Tag Archives: micro fiction

Person Of The Year – Part 3

(Continued from yesterday.)

“Hey!” JC said “You dropped some trash. It’s tough enough keeping this park clean when guys like you just throw trash everywhere.” JC handed Grant the money that one of the young men dropped during their hasty get-away.

“It would insult you if I told you to keep it,” Grant said.

“I am a proud man,” JC said.

“And if I just threw it on the ground…” Grant said.

“I’d turn it in,” JC said.

“That’s what I thought,” Grant said.

“This is your money,” JC said. “I wouldn’t have worked any harder than those four thugs would have worked for it.”

“Why didn’t you go on to college?” Grant said. “As I recall everybody wanted you.”

“Do you remember ole Taz Martin?” JC said.

“Yeah,” Grant said. “Me and him cross city rivals. Both of us all-state. He went on to college. Did okay. Played three years pro. Want to know where he is now?”

“Where” Grant said.

JC pointed to a park bench about 50 yards away. “See that man laying there?”

“Yeah,” Grant said.

“That’s ole Taz Martin,” JC said. “I stop at McDonalds everyday and get a McMuffin for him. We are still rivals. He‘s trying to kill himself and I’m trying to keep him alive.”

“That’s a shame,” Grant said.

“You can do me favor,” JC said.

“After what you did for me,” Grant said, “of course I can.”

JC reached down in his pocket and handed Grant $5. “I’d like to go see my sister and her family this weekend, can you get something for Taz?”

“Yeah,” Grant said.
“I’m not doing this for no other reason than to help and old rival,” JC said. “Ole Taz played defense too. I just got a hand-off and he leveled me at top speed. I didn’t think I’d ever get up. Ole Taz gave me a hand up and asked me if I was okay.”

“I remember that,” Gant said. “Two plays later you ran the ball sixty yards for a touchdown.”

JC smiled broadly. “Ole Taz was hot on my trail, right behind me. I could hear him breathing and his feet pounding and when I scored he said, ‘I guess you okay.’”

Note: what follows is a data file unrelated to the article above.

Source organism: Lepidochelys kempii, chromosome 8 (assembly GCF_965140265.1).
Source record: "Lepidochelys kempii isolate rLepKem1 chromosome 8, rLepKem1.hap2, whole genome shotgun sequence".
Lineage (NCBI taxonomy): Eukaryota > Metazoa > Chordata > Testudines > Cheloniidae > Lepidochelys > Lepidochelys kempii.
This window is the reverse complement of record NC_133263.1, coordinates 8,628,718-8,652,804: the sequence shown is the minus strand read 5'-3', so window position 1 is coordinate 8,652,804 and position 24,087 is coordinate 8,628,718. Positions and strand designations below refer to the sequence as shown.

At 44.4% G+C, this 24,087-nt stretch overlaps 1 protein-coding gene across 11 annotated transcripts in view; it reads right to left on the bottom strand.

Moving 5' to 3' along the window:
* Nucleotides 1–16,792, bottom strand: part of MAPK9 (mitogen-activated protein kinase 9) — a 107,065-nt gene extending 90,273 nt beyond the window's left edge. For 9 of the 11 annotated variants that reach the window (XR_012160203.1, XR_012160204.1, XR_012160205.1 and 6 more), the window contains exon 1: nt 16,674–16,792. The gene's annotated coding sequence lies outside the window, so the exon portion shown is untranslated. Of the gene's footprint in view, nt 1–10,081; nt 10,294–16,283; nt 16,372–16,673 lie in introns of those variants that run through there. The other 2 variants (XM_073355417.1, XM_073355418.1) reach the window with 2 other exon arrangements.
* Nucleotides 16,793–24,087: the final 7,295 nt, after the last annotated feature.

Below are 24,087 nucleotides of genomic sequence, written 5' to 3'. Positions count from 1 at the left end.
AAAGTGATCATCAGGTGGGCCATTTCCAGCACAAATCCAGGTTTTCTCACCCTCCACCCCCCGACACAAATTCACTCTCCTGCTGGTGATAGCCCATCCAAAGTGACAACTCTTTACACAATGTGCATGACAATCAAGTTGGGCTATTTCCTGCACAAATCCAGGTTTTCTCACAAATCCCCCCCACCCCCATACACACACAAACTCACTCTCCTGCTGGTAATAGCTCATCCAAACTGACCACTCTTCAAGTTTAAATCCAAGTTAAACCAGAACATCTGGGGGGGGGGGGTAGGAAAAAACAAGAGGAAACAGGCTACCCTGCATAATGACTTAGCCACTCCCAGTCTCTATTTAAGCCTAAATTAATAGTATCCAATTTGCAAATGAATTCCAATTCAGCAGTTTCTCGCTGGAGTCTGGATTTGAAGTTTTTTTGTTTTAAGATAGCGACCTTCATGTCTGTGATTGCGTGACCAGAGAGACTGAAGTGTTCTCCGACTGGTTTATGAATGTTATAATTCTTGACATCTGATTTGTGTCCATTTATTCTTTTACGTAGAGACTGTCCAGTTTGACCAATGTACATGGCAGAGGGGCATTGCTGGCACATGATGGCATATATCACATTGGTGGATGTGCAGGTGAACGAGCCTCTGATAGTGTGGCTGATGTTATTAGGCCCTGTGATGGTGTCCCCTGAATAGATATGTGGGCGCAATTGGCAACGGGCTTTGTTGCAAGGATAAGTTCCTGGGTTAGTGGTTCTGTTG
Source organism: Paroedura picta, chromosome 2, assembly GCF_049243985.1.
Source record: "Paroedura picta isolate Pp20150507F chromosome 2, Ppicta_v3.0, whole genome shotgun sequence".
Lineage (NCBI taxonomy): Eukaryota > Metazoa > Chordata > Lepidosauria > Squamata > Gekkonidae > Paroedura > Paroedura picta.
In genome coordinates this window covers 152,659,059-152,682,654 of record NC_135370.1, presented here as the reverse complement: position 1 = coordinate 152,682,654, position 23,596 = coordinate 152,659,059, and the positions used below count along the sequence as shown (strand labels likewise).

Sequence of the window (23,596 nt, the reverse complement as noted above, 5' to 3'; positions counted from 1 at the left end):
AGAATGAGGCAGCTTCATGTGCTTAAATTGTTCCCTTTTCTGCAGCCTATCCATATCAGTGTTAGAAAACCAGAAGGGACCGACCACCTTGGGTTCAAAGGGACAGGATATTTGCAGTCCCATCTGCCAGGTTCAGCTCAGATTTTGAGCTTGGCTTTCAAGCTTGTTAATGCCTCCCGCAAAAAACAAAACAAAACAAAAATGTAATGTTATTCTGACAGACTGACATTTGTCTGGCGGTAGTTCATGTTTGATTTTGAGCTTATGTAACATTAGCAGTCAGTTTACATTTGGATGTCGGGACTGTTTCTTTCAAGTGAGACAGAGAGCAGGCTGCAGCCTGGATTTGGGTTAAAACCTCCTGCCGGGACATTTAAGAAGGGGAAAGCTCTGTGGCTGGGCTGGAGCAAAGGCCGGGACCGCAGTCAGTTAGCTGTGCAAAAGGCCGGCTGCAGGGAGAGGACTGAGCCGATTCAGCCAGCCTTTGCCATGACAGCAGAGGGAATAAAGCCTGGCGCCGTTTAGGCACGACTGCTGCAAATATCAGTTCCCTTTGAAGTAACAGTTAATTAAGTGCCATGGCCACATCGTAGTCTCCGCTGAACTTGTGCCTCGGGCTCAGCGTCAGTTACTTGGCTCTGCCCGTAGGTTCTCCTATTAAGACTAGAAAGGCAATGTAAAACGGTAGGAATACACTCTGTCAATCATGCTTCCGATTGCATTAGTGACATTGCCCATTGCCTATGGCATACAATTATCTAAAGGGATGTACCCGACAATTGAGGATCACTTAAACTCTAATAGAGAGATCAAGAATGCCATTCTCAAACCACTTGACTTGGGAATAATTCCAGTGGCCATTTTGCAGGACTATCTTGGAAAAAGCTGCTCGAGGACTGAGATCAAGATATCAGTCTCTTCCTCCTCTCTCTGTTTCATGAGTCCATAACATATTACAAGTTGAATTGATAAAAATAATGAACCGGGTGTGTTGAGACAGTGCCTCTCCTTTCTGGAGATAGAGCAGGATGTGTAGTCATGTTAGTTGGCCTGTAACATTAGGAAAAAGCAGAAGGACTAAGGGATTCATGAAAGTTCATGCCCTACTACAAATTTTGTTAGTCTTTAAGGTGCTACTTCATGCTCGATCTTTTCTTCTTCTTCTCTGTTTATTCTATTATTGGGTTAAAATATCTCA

“What a game!” Grant said.

“Sure was,” JC said. “I really got to get back to work. Will you take care of Taz for me. He’ll be around here about eight. And don‘t give him the money, buy him the food.”

“You don’t have to worry,” Grant said.

Grant hailed a cab back to the office.

On the ride back it suddenly came back to him; he was supposed to choose his magazine’s person of the year award. It was crazy, but he knew who the person of the year would be – JC Sizemore.




Filed under Short Stories

Person Of The Year (Part 2)

(Continued from yesterday.)

“Ahhhh!” one of the young men screamed.

Grant turned. A young man laid on the ground grasping the back of his knee wrenching and grimacing in pain.

Behind him was a short man in a city maintenance uniform. He held a club in his hand. “Only three left, whose next.”

They ran and the injured man hobbled away as fast as he could.

“That was a close one,” the man said.

“It sure was,” Grant said. “I don’t know how to thank you.”

“That’s okay,” the man said, “I just come here once a week to empty the trash… in more ways than one.”

“Don’t I know you?” Grant said.

“I don’t think we ran around in the same social circles,” the man said looking at Grant’s expensive suit.

“Sure,” Grant said. “I know you, JC Sizemore, running back at my old high school. You were two years ahead of me.”

“Well, it’s always good to meet an old alumni,” JC said, “no matter what the circumstances.”

“Sure,” Grant said. “you were the big man on campus.”

JC chuckled. “I guess I was so busy being the big man that I’m afraid I don’t remember you.”

“There were 2,000 kids at that school,” Grant said, “everyone’s a face in the crowd.”

“If you like, I can walk with you out of the park,” JC said.

“That’s okay,” Grant said, “you’ve done enough.”

“I’d sure like to reminisce further, but I got a schedule,” JC said.